By | Devdutt Pattanaik | Indian Author
In Beijing, during the autumn festival, people buy images of a rabbit god who is said to have been sent by the moon-goddess to save people during an epidemic. But in Taiwan, there is memory of another rabbit god, Tu Shen, one who is matchmaker for homosexual men.
Once upon a time, a young soldier was caught looking at an imperial officer through a peephole in the bathroom. On questioning, he confessed he was drawn to the officer’s beauty. He confessed he loved men. The officials had the young soldier beaten to death. A month later, the ghost of the soldier appeared to many who knew him and told them that the gods of the underworld had refused to accept his spirit as he had committed no crime. Love was no crime. So he had to be treated as a venerable ancestor and a god. So to appease the ghost, a temple was built in his honour. He was visualised as a god holding another man in embrace. He was seen as the homosexual counterpart of the heterosexual matchmaker god of Chinese mythology. Since the local slang for gay men in Imperial China was ‘rabbit’, he came to be known as the rabbit god. But he has to be distinguished from the ‘rabbit god of the moon’.
There is some research to suggest that same-sex marriages did take place between men in the 17th Century. The two men referred to each other as brothers. These marriages lasted for a long time, but eventually terminated as the men had to marry women for procreation. The embracing men in the ‘rabbit’ temple were called brothers. Some argue, this was to tone down the erotic nature of the relationship, see it more as love, and less as lust.
In Chinese mythology, one of the eight Taoist immortals, Lan Caihe, is a being of ambiguous gender always shown holding a basket of flowers. There are tales of young male dragons flying through the air on the lookout for old men who they can sexually assault. Same-sex relationships between men is recounted in many Chinese legends. The men are either monks or warriors, or transgender prostitutes. In one story, the emperor cuts the sleeve of his robe so as to not wake up the young man who spent the night with him. In another story, the king orders that no beautiful men be brought before him so he can stay faithful to the young man, Lord Longyang, he is smitten by. Stories suggest that the relationship is always between older men and younger men, bisexual men and effeminate boys. Through such structuring, homosexual love is often rationalised in mainstream heterosexual circles.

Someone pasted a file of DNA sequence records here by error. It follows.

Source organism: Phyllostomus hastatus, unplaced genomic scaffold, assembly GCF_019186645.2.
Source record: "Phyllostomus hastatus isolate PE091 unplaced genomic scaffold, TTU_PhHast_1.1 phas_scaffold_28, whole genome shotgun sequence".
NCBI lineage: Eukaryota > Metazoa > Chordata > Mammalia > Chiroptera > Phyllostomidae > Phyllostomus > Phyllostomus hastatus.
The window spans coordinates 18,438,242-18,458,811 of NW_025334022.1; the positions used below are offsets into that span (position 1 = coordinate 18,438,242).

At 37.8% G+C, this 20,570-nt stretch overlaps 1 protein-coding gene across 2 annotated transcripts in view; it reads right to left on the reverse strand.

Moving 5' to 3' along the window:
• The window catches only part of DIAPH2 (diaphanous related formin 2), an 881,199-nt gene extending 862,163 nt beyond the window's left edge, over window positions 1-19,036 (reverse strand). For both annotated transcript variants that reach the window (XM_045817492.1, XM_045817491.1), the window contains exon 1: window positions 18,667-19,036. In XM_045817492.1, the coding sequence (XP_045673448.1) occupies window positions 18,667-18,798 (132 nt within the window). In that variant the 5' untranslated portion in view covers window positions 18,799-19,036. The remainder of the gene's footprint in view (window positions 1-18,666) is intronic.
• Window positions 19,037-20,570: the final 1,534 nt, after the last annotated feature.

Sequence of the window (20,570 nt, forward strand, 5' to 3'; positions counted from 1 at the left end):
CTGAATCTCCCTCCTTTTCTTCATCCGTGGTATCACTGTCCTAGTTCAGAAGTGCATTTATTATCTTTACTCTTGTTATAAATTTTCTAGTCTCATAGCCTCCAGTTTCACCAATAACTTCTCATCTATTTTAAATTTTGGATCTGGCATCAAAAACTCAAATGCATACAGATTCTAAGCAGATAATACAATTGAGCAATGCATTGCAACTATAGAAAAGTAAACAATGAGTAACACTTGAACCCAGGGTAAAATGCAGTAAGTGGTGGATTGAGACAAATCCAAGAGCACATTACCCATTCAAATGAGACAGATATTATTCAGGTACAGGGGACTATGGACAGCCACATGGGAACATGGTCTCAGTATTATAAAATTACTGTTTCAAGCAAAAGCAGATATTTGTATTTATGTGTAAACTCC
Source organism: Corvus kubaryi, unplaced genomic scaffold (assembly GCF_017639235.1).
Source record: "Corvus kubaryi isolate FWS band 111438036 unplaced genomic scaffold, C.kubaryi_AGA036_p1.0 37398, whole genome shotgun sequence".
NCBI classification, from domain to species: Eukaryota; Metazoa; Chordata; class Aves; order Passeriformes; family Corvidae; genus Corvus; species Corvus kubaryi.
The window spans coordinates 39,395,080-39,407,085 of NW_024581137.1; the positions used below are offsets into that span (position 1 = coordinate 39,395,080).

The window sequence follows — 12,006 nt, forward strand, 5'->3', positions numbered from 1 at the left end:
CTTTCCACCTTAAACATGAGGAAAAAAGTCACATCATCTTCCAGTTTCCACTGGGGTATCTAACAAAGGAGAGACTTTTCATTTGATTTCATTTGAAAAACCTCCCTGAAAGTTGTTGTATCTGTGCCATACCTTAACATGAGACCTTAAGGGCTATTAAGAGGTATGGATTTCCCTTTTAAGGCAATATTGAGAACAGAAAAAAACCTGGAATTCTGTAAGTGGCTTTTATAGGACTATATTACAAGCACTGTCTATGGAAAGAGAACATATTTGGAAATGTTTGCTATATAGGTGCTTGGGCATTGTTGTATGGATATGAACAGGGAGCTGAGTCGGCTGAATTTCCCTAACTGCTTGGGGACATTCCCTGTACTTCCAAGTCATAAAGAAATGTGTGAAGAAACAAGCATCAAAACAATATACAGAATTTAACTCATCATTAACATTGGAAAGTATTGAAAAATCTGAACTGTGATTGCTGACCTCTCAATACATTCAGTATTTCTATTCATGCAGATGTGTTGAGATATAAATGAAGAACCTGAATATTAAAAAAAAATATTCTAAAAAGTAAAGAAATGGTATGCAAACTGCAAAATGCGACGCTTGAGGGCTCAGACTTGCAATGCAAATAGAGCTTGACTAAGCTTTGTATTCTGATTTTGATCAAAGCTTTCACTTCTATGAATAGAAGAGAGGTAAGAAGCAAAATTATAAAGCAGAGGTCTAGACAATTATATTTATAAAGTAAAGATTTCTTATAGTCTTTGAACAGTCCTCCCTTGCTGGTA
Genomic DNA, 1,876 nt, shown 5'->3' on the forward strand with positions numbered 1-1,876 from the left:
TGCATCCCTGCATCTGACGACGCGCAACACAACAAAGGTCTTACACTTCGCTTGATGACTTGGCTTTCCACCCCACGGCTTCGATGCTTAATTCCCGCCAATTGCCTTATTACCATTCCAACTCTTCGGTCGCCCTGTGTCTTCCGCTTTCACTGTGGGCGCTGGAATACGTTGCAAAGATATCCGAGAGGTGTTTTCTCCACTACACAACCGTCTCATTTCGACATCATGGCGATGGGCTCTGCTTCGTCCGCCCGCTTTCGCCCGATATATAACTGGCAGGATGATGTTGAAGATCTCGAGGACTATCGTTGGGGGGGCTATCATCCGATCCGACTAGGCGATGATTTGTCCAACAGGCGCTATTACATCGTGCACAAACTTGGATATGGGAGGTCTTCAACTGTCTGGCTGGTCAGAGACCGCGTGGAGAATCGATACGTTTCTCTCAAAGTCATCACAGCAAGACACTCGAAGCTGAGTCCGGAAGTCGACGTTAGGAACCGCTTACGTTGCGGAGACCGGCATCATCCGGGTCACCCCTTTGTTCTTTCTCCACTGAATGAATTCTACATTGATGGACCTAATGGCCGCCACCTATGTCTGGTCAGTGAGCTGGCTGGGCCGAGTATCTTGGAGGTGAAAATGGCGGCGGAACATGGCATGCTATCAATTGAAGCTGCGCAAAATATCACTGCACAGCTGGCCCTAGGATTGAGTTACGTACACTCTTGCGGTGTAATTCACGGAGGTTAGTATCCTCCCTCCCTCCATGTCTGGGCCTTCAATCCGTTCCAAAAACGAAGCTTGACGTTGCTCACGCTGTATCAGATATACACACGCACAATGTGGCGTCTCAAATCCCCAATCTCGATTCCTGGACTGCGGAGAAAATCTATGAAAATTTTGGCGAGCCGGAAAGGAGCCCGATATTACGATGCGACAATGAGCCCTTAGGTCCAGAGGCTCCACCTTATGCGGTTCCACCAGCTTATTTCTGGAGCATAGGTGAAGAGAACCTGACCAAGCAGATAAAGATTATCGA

Chinese descriptions of male homosexuality eclipse descriptions of female homosexuality. The two are not seen as related. Taoism explains same-sex affections as attraction of a male with high yin for a man with high yang. Some Taoist monks saw this as a disease, an imbalance of forces, and called for active suppression of these temples. Some argue this suppression was the result of growing importance given to celibacy under Buddhist influence. Indeed, the rabbit temples of the gay god were actively destroyed until they were resurrected in recent times as LGBTQ+ movements flourished in Taiwan, Singapore, China, as well as Korea and Japan.